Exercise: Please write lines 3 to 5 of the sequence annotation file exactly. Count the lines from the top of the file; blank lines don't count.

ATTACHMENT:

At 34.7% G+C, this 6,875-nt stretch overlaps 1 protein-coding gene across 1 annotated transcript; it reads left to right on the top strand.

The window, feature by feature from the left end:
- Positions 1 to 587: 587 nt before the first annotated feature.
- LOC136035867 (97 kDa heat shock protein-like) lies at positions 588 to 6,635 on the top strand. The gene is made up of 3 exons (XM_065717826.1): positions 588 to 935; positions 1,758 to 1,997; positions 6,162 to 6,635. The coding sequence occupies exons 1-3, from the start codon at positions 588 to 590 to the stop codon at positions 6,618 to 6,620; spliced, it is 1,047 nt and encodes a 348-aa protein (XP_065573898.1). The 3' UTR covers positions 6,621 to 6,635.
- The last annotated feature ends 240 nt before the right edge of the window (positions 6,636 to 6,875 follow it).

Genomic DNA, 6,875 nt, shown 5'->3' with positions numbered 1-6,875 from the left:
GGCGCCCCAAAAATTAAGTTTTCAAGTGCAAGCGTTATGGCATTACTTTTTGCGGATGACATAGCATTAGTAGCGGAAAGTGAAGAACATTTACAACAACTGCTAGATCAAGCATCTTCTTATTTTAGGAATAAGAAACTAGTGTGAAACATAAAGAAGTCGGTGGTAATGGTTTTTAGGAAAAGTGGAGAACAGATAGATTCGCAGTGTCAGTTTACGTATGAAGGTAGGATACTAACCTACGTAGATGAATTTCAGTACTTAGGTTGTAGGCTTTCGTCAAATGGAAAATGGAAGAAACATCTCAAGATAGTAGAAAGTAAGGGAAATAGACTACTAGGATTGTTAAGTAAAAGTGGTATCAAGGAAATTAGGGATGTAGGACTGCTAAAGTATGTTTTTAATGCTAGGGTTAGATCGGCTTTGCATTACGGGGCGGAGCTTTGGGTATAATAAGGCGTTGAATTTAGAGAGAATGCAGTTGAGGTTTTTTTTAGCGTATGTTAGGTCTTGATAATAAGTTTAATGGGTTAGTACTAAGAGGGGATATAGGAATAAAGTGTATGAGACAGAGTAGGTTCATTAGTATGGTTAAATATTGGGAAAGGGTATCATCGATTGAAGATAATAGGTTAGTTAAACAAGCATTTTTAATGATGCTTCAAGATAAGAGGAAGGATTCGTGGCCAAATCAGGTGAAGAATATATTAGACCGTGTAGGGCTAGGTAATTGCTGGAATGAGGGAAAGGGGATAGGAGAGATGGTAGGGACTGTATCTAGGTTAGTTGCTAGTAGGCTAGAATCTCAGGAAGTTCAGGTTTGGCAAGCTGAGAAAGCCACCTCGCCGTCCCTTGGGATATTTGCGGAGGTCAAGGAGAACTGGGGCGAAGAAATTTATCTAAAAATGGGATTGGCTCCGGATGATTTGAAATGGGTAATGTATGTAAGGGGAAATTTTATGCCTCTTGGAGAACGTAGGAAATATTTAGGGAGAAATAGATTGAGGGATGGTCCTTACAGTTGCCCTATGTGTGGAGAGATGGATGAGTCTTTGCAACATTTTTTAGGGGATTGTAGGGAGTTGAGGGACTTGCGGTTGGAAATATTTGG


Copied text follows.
- Positions 1 to 587: 587 nt before the first annotated feature.
- LOC136035867 (97 kDa heat shock protein-like) lies at positions 588 to 6,635 on the top strand. The gene is made up of 3 exons (XM_065717826.1): positions 588 to 935; positions 1,758 to 1,997; positions 6,162 to 6,635. The coding sequence occupies exons 1-3, from the start codon at positions 588 to 590 to the stop codon at positions 6,618 to 6,620; spliced, it is 1,047 nt and encodes a 348-aa protein (XP_065573898.1). The 3' UTR covers positions 6,621 to 6,635.
- The last annotated feature ends 240 nt before the right edge of the window (positions 6,636 to 6,875 follow it).